One of the biggest Financial Revolution stories ever is terrific news for us all. Why should you care if Intuit Opens Data APIs?
You should care very much because we all will win in the new Mint – Yodlee war. This is exactly what happened when Intuit offered an API for QuickBooks. APIs are Application Program Interfaces. They are programs that make it rather easy for good programmers to interface their programs with the target program's data.
I was among the first to push Intuit to stop being "passively hostile" to QuickBooks add-ons (a term I coined). I took over a 1998 QuickBooks beta (pre-release) test forum to ask what we wanted from the next QuickBooks. When everyone wanted something different, I said that a QuickBooks dabase version (or an API) could give us all this, as Intuit never would. We agreed unanimously.
After winning the beta test contest by a big margin, I visited Intuit. I pressed top managers for QuickBooks add-ons during a big lunch meeting. Many forum, newsgroup and emails about this soon followed. I also began collecting and publishing QuickBooks add-ons and soon had a website for them.
Two years later, Intuit made QuickBooks add-ons its #1 company priority. There were 25,000 downloads of the QuickBooks API on day one. Major developer conferences soon followed, as QuickBooks-Add-Ons traffic exploded. At one point my QuickBooks-Add-ons site had 50,000 – 75,000 hits a day, while Intuit’s add-ons site had only 25,000 a month. This all happened when QuickBooks had about 4.5 million users and a 80% market share. Intuit soon saw that I correctly said that QuickBooks add-ons were one of the best ways to get more users to upgrade often. They also saw that I correctly said that this would let much bigger companies stay with QuickBooks. There are now more than 10 million web pages with words connected to QuickBooks add-ons.
Today's new Financial Revolution is even more significant. Intuit will now open its Mint data APIs. Mint's 15+ million users are already growing very fast. Now they will get countless add-ons, plus nightly automatic bank, credit card and other financial institution entries, from 16,000+ financial insttitutions. 35+ million Yodlee users also should see even more of this, from 12,000+ financial institutions, as Yodlee already has an API. This will create a new Intuit – Yodlee war, where both companies compete with lower API data costs and ease of API programming, further accelerating competition and powerful inexpensive choice.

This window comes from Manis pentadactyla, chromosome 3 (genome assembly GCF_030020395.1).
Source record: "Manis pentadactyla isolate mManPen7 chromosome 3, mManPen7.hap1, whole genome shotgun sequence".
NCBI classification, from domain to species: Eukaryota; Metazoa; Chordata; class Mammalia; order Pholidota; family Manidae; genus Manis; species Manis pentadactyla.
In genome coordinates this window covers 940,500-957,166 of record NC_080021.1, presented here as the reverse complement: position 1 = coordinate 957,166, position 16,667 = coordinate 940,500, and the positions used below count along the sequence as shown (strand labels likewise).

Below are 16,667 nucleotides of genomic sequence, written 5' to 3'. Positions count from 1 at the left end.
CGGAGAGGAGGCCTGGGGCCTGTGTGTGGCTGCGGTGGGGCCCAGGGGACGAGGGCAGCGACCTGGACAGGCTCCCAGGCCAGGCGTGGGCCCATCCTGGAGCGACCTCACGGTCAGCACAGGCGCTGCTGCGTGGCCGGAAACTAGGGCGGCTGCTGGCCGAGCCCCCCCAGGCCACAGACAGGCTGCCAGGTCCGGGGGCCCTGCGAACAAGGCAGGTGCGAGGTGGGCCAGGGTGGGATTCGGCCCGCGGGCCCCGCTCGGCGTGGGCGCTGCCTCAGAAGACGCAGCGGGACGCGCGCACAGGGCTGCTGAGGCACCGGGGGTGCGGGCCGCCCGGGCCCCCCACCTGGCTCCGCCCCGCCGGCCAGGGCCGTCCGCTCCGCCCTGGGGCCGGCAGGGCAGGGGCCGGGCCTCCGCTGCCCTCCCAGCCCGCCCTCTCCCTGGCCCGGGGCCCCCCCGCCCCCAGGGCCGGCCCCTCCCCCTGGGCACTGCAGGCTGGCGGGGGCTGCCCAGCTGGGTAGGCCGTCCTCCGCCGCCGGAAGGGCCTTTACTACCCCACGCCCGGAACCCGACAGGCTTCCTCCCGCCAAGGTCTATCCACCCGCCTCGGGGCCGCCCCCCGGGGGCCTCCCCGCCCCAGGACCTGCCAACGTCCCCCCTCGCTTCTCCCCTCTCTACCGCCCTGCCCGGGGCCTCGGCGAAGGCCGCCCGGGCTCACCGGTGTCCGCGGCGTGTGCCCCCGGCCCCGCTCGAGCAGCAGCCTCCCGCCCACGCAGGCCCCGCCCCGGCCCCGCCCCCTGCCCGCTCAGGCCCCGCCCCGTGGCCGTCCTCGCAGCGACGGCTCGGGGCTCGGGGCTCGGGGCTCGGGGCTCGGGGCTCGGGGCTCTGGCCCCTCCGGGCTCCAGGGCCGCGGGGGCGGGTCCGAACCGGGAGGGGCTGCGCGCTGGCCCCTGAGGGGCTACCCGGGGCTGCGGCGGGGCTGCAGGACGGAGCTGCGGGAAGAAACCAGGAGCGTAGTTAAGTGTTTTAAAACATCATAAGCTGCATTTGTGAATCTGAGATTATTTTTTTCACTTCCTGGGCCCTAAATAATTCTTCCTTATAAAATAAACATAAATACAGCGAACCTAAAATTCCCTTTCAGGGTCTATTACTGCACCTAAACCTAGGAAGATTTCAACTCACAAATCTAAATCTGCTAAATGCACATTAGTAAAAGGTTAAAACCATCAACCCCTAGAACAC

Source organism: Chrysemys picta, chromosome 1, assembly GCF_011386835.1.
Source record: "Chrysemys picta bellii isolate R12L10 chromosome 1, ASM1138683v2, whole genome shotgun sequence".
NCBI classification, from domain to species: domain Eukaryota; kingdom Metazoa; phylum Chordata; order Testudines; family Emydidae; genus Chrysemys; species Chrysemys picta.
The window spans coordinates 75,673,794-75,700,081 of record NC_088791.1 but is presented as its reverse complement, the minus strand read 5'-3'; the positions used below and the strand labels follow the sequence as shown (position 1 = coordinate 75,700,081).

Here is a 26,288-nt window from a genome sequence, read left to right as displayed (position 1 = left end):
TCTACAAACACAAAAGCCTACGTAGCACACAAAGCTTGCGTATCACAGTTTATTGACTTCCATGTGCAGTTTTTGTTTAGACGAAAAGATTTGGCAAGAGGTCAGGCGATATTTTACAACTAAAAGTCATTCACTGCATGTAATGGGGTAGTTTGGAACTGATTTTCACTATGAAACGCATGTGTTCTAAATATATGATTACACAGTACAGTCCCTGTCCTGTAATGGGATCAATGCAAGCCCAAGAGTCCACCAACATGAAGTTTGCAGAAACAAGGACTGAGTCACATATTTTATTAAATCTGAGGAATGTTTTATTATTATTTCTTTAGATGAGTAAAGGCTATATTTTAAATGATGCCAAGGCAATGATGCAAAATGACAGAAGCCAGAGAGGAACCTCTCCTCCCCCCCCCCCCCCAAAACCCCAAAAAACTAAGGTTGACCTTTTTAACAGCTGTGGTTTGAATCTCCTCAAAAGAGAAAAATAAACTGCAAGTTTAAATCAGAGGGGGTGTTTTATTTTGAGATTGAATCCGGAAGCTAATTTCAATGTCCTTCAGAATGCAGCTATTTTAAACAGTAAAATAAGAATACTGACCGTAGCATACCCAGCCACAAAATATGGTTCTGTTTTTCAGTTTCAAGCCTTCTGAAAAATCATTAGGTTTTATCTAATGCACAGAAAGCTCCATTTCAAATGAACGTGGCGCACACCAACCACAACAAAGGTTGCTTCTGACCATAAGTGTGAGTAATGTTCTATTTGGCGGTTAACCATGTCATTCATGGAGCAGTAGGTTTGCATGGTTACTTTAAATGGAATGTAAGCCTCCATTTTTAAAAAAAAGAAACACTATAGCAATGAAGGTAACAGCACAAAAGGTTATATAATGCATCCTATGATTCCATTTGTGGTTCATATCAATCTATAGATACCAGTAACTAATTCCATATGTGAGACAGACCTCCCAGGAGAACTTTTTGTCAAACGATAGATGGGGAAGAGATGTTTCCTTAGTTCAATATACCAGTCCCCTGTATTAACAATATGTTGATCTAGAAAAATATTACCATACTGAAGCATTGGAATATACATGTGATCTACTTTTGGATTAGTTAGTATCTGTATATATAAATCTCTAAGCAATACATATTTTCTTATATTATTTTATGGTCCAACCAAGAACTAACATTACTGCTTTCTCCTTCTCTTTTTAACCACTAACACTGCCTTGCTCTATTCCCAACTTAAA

Based on the 50 million Yodlee and Mint users, vs the 4.5 million QuickBooks desktop users, this also will soon mean tens of thousands of very important apps, in a very short time. Among these will be apps for automatic Electronic Data Interchange between QuickBooks Yodlee, Mint and other programs. This will save trillions, as correctly predicted by a U.N. Committee many years ago. It also will vastly increase accuracy, ease of use, safety, security, speed and timeliness.
We also should see even greater success for companies like Xero, for which I am #3 in U.S. clients. Yodlee and Mint accounting reminds me of what you get from Amex. Xero accounting (especially with add-ons) is by far the have ever saw for small and medium businesses. That is why Xero users grew by 100% in 10 months. It also is ideal for my very inexpensive international CPA assistants, so I guarantee to cut business accounting costs by 35%.
Three cheers for Intuit and CEO Brad Smith. Having Intuit Open Data APIs will lead to a Mint – Yodlee war that we all will win.
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PS: Rod Drury, Xero CEO, retweeted a version of this post before I even mentioned Xero.